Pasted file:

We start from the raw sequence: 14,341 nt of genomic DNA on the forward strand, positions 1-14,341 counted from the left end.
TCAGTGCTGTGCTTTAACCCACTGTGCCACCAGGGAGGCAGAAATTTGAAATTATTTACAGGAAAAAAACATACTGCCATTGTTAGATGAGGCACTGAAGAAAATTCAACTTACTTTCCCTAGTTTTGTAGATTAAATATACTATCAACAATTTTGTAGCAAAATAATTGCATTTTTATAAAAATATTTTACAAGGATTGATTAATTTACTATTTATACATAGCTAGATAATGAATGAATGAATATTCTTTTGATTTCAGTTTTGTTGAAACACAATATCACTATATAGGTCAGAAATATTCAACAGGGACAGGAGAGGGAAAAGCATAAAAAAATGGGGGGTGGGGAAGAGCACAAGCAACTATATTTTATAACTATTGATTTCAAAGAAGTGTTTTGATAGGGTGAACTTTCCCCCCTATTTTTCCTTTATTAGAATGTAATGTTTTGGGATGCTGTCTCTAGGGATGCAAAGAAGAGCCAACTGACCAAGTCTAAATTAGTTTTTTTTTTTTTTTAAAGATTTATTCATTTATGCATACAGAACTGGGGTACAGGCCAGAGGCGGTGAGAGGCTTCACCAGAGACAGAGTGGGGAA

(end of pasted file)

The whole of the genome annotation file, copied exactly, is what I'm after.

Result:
We start from the raw sequence: 14,341 nt of genomic DNA on the forward strand, positions 1-14,341 counted from the left end.
TCAGTGCTGTGCTTTAACCCACTGTGCCACCAGGGAGGCAGAAATTTGAAATTATTTACAGGAAAAAAACATACTGCCATTGTTAGATGAGGCACTGAAGAAAATTCAACTTACTTTCCCTAGTTTTGTAGATTAAATATACTATCAACAATTTTGTAGCAAAATAATTGCATTTTTATAAAAATATTTTACAAGGATTGATTAATTTACTATTTATACATAGCTAGATAATGAATGAATGAATATTCTTTTGATTTCAGTTTTGTTGAAACACAATATCACTATATAGGTCAGAAATATTCAACAGGGACAGGAGAGGGAAAAGCATAAAAAAATGGGGGGTGGGGAAGAGCACAAGCAACTATATTTTATAACTATTGATTTCAAAGAAGTGTTTTGATAGGGTGAACTTTCCCCCCTATTTTTCCTTTATTAGAATGTAATGTTTTGGGATGCTGTCTCTAGGGATGCAAAGAAGAGCCAACTGACCAAGTCTAAATTAGTTTTTTTTTTTTTTTAAAGATTTATTCATTTATGCATACAGAACTGGGGTACAGGCCAGAGGCGGTGAGAGGCTTCACCAGAGACAGAGTGGGGAA